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FDA Committees Disagree on ADHD Drug Warnings


About three million prescriptions a month are written for drugs to treat Attention Deficit Hyperactivity Disorder, ADHD. The question of the safety of those drugs has just gotten a little more complicated. One advisory committee, for the Food and Drug Administration, is not recommending that the agency put special warnings on the drugs, at least for children. Six weeks ago, a different FDA panel called for the most severe caution, a so-called Black Box Warning.

NPR's Joanne Silberner reports on what the FDA is likely to do.

JOANNE SILBERNER reporting: There are plenty of anecdotes about the risks and benefits of ADHD drugs, like Strattera, and Adderall, and Ritalin, and Concerta. At yesterday's Pediatric Advisory Committee hearings, committee members heard a dozen or more. Winnie Johnson came from Cincinnati to testify. She's adopted ten special needs children; six have taken drugs for ADHD, and she says it made a big difference, especially for Andrew, her eldest.

Ms. WINNIE JOHNSON (Mother of Special Needs Children): There was a dramatic and immediate improvement. He had the same personality but was able to function normally, in and out of school, for the first time.

SILBERNER: Jacqueline Bessmer(ph) testified that her daughter, Lee Ann, had quite a different experience.

Ms. JACQUELINE BESSMER (Mother of Suicide Victim): Lee Ann took her life at approximately two a.m. on October 9th. I found her that morning hanging from her loft bed with a belt tied around her neck.

SILBERNER: But it's enormously difficult to determine if Lee Ann's ADHD drug caused her to kill herself. Surveys consistently show that 15 percent or more of all adolescents think about suicide. Many of them attempt it. The initial safety trials submitted by the drug companies to get market approvals didn't show any major problems with suicidality or anything else.

But those studies were short-term and on only thousands of people. Millions of children and adults take the drugs now. Committee member Judith O'Fallon said more studies on side effects are needed.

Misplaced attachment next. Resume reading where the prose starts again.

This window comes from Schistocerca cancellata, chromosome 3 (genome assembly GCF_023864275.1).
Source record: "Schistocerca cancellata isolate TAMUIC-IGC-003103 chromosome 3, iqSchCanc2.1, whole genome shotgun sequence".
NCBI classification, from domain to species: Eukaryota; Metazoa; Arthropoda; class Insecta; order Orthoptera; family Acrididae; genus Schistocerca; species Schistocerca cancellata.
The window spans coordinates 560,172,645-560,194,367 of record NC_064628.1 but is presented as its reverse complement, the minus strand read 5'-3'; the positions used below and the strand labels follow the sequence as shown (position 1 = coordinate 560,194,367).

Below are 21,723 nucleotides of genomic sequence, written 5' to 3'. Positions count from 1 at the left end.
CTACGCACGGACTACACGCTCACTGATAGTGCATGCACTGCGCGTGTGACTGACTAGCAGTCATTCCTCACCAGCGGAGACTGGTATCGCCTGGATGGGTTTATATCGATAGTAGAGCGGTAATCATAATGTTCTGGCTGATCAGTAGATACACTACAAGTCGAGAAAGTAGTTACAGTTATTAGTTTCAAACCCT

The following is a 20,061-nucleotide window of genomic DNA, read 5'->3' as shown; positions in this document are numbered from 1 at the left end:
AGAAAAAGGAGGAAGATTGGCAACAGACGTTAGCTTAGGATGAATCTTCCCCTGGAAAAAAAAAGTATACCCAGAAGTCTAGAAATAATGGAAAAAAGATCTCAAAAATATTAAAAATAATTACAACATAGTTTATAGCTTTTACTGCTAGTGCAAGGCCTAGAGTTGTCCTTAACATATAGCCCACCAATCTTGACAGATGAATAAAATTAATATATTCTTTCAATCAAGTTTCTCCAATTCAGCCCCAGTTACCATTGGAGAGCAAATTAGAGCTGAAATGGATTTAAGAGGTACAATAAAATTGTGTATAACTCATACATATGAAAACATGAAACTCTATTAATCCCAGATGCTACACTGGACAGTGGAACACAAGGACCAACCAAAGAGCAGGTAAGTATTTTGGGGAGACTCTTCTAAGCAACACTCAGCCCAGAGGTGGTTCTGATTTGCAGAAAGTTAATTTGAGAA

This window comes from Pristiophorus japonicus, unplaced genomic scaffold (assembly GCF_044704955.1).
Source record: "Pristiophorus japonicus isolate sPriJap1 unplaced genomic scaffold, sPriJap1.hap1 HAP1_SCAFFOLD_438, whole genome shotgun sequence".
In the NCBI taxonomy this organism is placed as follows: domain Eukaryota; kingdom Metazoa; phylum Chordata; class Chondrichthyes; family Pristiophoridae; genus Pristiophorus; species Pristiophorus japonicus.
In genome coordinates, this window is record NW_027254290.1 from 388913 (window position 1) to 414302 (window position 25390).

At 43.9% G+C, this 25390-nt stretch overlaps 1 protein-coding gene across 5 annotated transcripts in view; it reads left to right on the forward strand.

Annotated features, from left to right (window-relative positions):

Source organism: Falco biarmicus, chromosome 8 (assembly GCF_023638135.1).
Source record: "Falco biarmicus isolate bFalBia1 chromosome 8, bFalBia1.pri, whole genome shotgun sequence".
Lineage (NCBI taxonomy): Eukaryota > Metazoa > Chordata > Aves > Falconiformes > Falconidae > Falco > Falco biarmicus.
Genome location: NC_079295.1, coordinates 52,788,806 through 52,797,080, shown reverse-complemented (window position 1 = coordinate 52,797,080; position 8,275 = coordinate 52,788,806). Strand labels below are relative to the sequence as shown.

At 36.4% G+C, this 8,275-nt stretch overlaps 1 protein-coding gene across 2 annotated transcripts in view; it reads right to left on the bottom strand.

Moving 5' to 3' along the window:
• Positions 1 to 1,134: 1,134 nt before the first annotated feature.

Dr. JUDITH O'FALLON (FDA Advisory Committee): We have so little long-term data available to us from these studies, that we really don't have, I don't think, we have a very good idea of how many of these develop further down the line, because the studies are so short. And that's a problem.

SILBERNER: The FDA is looking at data from health insurers, and analyzing reports it's gotten from individual doctors and patients, including reports of sudden deaths in 27 children and adolescents over the course of 13 years, and individual reports about aggressiveness and hallucinations.

In the meantime, committee members agreed that based on the data at hand, the drugs are effective in children, that only Strattera merits a suicide warning, which it already has. They did ask the FDA to promote what's called a Med Guide, a pamphlet that would remind parents that the drugs should not be used in children with known heart conditions. And the drugs by set off events in children with silent heart problems. So if kids develop shortness of breath or heart pains, their doctors should be informed.

They want the guide to note that the drugs may bring out aggression, but more often, they limit aggression, and that the drug may slow children's growth slightly. The FDA's Robert Temple says his agency is likely to follow the advice of its Pediatric Committee.

Dr. ROBERT TEMPLE (Center for Drug Evaluation and Research, FDA): We will turn quite quickly to, I would say, implementing the recommendations we've gotten and revise the labeling accordingly. We would like to get these matters finished of pretty quickly.

SILBERNER: But there's still the question that a different committee raised six weeks ago. The Drug Safety Committee narrowly voted to recommend the Black Box Warning about heart disease in adults, because the drugs can increase heart rate and blood pressure. Temple said the agency is still considering the issue and may need to convene another advisory committee hearing.

Joanne Silberner, NPR News, Washington. Transcript provided by NPR, Copyright NPR.

Joanne Silberner is a health policy correspondent for National Public Radio. She covers medicine, health reform, and changes in the health care marketplace.